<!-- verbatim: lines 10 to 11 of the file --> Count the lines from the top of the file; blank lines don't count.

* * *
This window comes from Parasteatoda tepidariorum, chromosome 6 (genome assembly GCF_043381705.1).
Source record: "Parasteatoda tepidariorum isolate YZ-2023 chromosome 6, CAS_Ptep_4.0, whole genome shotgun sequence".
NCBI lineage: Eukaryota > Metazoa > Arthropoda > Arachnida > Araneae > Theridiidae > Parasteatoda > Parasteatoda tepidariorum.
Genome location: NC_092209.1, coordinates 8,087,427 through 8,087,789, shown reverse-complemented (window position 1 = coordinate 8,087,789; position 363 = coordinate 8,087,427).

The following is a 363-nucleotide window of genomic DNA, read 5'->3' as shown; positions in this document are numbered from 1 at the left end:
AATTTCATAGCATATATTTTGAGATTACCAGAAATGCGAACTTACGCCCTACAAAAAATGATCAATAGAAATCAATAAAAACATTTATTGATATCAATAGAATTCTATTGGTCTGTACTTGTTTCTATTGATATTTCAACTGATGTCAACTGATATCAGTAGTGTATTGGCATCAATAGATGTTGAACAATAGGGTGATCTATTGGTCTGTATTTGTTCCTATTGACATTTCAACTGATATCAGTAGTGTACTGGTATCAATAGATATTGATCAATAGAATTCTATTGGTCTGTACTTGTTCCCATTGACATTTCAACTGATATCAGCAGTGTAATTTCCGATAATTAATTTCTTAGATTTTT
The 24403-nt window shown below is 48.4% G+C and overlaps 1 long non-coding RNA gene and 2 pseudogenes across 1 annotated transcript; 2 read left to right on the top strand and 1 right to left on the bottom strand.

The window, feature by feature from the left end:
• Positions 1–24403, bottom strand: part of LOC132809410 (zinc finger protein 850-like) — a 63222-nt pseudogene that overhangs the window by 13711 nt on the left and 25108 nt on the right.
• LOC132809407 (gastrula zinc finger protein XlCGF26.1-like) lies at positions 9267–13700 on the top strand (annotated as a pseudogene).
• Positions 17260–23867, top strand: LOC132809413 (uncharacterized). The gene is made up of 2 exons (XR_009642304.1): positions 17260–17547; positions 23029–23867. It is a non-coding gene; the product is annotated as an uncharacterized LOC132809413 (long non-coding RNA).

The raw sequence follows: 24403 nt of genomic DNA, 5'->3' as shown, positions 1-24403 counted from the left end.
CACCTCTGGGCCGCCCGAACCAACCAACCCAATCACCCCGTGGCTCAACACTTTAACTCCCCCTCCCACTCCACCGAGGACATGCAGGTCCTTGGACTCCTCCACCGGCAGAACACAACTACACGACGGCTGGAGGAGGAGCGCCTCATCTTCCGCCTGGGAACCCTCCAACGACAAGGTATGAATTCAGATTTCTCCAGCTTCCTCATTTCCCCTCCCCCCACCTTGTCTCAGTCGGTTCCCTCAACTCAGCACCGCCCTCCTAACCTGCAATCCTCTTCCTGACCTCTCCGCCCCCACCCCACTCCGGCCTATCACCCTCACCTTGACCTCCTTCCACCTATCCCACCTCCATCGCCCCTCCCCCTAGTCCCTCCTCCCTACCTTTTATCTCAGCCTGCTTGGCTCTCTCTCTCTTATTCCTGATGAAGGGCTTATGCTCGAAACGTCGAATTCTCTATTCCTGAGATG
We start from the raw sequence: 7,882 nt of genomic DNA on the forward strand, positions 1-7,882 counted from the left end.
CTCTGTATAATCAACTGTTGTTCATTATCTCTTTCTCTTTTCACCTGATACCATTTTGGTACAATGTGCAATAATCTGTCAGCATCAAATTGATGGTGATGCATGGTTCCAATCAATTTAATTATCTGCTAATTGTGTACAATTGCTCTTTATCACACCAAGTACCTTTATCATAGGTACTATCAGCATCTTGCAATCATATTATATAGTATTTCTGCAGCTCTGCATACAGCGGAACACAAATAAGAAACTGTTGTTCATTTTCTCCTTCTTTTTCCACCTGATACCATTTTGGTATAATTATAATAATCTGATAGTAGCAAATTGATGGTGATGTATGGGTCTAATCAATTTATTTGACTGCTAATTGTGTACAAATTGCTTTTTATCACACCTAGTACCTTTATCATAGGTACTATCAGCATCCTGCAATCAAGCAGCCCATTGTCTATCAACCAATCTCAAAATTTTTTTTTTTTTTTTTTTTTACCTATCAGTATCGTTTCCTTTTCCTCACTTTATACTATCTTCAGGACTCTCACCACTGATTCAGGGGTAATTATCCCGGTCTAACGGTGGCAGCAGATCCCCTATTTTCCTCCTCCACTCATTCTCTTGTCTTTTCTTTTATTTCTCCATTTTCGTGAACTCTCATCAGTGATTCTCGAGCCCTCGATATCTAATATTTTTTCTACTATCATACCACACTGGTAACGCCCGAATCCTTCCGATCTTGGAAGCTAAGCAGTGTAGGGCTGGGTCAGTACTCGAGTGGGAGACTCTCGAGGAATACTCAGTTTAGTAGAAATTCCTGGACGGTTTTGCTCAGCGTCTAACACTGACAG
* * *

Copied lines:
• LOC132809407 (gastrula zinc finger protein XlCGF26.1-like) lies at positions 9267–13700 on the top strand (annotated as a pseudogene).
• Positions 17260–23867, top strand: LOC132809413 (uncharacterized). The gene is made up of 2 exons (XR_009642304.1): positions 17260–17547; positions 23029–23867. It is a non-coding gene; the product is annotated as an uncharacterized LOC132809413 (long non-coding RNA).